If you receive an email from me or browse my home page, you see I note I haven’t filled a load of trash since 2019 and last flew in 2016. I have also picked up litter daily since 2017.
People tell me it sets too high a bar for people. They tell me people feel like they can’t catch up so why start.
Recently I realized why I say it: for the reason recovering addicts say how long they’ve been sober. I haven’t been an alcoholic, but when I read on a message board someone say how they haven’t had a drink in three months and some other person says “I’ve been sober one year. I know how hard it was for me. You can make it. If you ever need help, I’m here,” I feel touched and inspired. It warms my heart. I don’t know if they tell each other when they recover to help others but I imagine they know what would have helped them.
I was addicted to behaviors that pollute and harm people. I felt helpless and hopeless, full of shame, guilt, and denial. Now that I’m off the addiction to flying, doof, binge television, social media, and all that craving-inducing stuff that kills people and wildlife, undermines democracy, and makes us miserable, I stopped lying to myself that it improved my life. I’m sharing that I’m sober for years.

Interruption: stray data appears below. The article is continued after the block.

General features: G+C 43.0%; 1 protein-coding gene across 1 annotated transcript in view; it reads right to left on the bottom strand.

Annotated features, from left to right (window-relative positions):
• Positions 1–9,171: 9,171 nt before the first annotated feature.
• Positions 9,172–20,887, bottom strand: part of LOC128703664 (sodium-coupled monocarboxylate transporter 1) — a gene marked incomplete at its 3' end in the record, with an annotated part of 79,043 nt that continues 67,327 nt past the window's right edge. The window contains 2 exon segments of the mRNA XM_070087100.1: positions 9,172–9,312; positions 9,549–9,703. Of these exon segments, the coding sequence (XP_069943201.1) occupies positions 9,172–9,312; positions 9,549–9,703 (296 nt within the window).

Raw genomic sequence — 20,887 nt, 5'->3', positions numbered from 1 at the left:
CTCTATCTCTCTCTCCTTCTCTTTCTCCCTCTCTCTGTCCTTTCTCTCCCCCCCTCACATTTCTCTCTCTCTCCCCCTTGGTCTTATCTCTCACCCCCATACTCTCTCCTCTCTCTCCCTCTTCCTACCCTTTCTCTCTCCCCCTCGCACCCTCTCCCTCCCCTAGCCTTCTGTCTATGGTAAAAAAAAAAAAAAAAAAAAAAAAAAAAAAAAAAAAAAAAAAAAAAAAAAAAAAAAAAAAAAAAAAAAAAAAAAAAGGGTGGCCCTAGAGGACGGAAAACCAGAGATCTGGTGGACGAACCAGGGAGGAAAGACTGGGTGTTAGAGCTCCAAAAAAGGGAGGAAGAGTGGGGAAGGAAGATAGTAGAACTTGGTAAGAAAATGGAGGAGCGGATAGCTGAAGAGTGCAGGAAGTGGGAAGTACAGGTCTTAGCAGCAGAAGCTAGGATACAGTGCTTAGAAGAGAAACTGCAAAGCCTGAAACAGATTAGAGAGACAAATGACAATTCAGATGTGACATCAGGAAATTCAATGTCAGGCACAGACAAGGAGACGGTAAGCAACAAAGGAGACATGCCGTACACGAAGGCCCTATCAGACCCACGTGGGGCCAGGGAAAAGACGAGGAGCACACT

Sadly for me, my messages to the world almost never find someone sober longer from this addiction to offer helpful words. I suspect if someone trying to kick heroin told their heroin buddies of trying to kick the addiction and they weren’t ready to kick theirs, they’d feel rejected and try to pull them back in by discouraging them. They’d say it wouldn’t work, that life is better this way, and all the bullshit I hear from people still addicted to doof, flying, and so on.
For once, I’d like to hear someone offer words of encouragement, let alone interest in trying to kick their addiction to polluting behaviors too, but they never come. People just tell me why they’re sticking with their addiction and other denial, as if their disposable coffee cup or shopping bag magically disappears without polluting.
In the meantime, I’m sober from flying nearly six years and doof nearly a decade. Every day is another victory.
As for picking up litter, I don’t accept living in the detritus of others’ addiction, what feels like a crack den. I don’t care if I can’t fix the world by myself overnight. I don’t accept garbage from a system you fund in my world. I hope you join me, partly be helping clean the world, but mainly by trying to kick the addiction.
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